Meeting the Himba people of Namibia

Inviting myself into people's homes to photograph them is not something I usually ever do. Spending time with the Himba people in the North of Namibia proved to be very challenging.

Meeting the Himba people of Namibia

Early morning. A young mother has not yet finished applying the ochre that gives Himba women their usual red colour. I was invited into the hut by the local guide, and while I was definitely uncomfortable being there, I couldn't stop myself from making use of the fantastic morning light.

A part of an organized trip to Namibia about which I definitely had mixed feelings was meeting and photographing the Himba people in the north of the country. Not only because I don't usually photograph people, but interacting with a culture that is so foreign and with people with whom I share no common words was a completely new experience.

The Himba inhabit Namibia and Angola and lead a very traditional way of life. With a population around 50,000 (Namibia and Angola) in a country of 2.5 million, the Himba lead a life that is extremely foreign even to most Namibians.

The chief of the village

The chief, one of the only men present in the village as the others are out grazing with their cattle.

In the first village of two that we visited that day, the local chief explained that more and more Himba youth choose to leave their villages and move to the towns and cities, ultimately making the switch to a less traditional lifestyle, while the elderly Himba still desire to hang on to their way of life. In a way, the Himba remind me of the Amish people living in the Northeastern United States.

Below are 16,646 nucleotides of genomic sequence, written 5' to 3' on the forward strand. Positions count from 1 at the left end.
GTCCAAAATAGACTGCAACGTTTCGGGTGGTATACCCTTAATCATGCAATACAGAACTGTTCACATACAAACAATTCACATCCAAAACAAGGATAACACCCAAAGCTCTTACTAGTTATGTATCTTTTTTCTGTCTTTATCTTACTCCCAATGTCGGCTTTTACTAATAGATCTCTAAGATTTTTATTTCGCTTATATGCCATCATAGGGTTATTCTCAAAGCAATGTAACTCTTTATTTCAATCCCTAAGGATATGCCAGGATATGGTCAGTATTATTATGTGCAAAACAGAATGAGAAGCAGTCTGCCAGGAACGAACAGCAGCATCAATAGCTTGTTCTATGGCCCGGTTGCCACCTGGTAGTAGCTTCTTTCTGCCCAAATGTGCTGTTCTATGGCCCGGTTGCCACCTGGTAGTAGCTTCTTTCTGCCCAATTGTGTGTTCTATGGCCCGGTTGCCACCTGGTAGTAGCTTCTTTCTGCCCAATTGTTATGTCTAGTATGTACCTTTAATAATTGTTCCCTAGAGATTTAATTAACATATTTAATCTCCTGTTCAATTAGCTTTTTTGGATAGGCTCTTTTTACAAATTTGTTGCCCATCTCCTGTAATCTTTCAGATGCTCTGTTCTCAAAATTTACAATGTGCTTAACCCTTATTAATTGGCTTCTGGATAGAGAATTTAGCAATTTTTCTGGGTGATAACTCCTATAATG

Photographing the Himba people

A good way to break barriers is to photograph people and show them the pictures on the back of the camera. Colby Brown, who has visited the Himba tribes multiple times over several trips to Namibia, is showing us the ropes.

The comparatively modern Namibian town of Opuwo is merely a few dozen kilometres away, and is surrounded by many Himba villages; a shocking contrast. It's still not uncommon to come across people from the tribes in town, out and about, running errands.

Photographing children

Children particularly enjoy seeing photos of themselves, in a place where even mirrors are rare.

Tours to Himba villages are led by Himba people (who speak the language) that have moved to towns and cities and that have studied foreign languages. Tourism is a way for the Himba to sustain an increasingly difficult way of life, where more and more goods may only be obtained for cash.

Interestingly, despite the apparent poverty, the Himba have surprising sources of wealth. The elders of many tribes often own herds of thousands of heads of cattle that can be worth millions of US dollars. Agriculture provides a way for the Himba to not only feed themselves but to do business.

Cousins with very different lifestyles

Those two women are cousins, but both chose very different directions in life.

The tour to the second of two villages that day was led by a woman who had moved to the town of Opuwo but had family in the tribe. The familiarity made for a very different vibe. The women were very eager to meet us and were definitely excited to show us around the village.

Himba women welcoming us to a dance

The women displayed wonderful hospitality and performed a dance for us, their guests.

One thing I noticed is that several women in that village had opted to cover their breasts more than the usual. And when darkness set in, many even pulled out their cell phones!

Milking a goat

“I'm gonna milk this goat, come watch!”

During our time in this village, we observed the sun set and the changing light. The dry air of the area, hardly able to hold in much residual heat, quickly chilled, and soon the fires went up.

Child and fire

When nights falls, so do the temperatures, and sometimes the only warm place is by the fire.

The day was definitely a great learning opportunity. Seeing a truly different culture living with very few of the comforts of modern life can definitely remind us how adaptable humans can be.


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